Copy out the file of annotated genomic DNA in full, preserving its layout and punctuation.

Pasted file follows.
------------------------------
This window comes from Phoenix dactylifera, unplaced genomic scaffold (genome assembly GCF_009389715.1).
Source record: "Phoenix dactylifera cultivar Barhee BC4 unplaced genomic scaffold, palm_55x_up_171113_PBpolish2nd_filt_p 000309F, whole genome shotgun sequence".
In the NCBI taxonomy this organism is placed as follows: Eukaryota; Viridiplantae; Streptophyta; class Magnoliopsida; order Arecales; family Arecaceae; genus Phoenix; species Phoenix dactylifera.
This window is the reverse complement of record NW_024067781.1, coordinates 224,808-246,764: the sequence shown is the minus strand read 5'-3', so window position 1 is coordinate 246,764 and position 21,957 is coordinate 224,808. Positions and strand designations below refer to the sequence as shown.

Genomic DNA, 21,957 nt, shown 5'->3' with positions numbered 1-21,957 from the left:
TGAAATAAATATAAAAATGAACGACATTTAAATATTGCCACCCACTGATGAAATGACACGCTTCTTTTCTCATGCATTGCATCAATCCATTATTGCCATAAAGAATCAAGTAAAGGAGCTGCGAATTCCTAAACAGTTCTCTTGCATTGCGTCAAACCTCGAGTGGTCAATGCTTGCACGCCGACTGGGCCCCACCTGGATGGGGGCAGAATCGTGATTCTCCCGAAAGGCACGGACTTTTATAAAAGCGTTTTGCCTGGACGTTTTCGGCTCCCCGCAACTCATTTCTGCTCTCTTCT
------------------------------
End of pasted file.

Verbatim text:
This window comes from Phoenix dactylifera, unplaced genomic scaffold (genome assembly GCF_009389715.1).
Source record: "Phoenix dactylifera cultivar Barhee BC4 unplaced genomic scaffold, palm_55x_up_171113_PBpolish2nd_filt_p 000309F, whole genome shotgun sequence".
In the NCBI taxonomy this organism is placed as follows: Eukaryota; Viridiplantae; Streptophyta; class Magnoliopsida; order Arecales; family Arecaceae; genus Phoenix; species Phoenix dactylifera.
This window is the reverse complement of record NW_024067781.1, coordinates 224,808-246,764: the sequence shown is the minus strand read 5'-3', so window position 1 is coordinate 246,764 and position 21,957 is coordinate 224,808. Positions and strand designations below refer to the sequence as shown.

Genomic DNA, 21,957 nt, shown 5'->3' with positions numbered 1-21,957 from the left:
TGAAATAAATATAAAAATGAACGACATTTAAATATTGCCACCCACTGATGAAATGACACGCTTCTTTTCTCATGCATTGCATCAATCCATTATTGCCATAAAGAATCAAGTAAAGGAGCTGCGAATTCCTAAACAGTTCTCTTGCATTGCGTCAAACCTCGAGTGGTCAATGCTTGCACGCCGACTGGGCCCCACCTGGATGGGGGCAGAATCGTGATTCTCCCGAAAGGCACGGACTTTTATAAAAGCGTTTTGCCTGGACGTTTTCGGCTCCCCGCAACTCATTTCTGCTCTCTTCT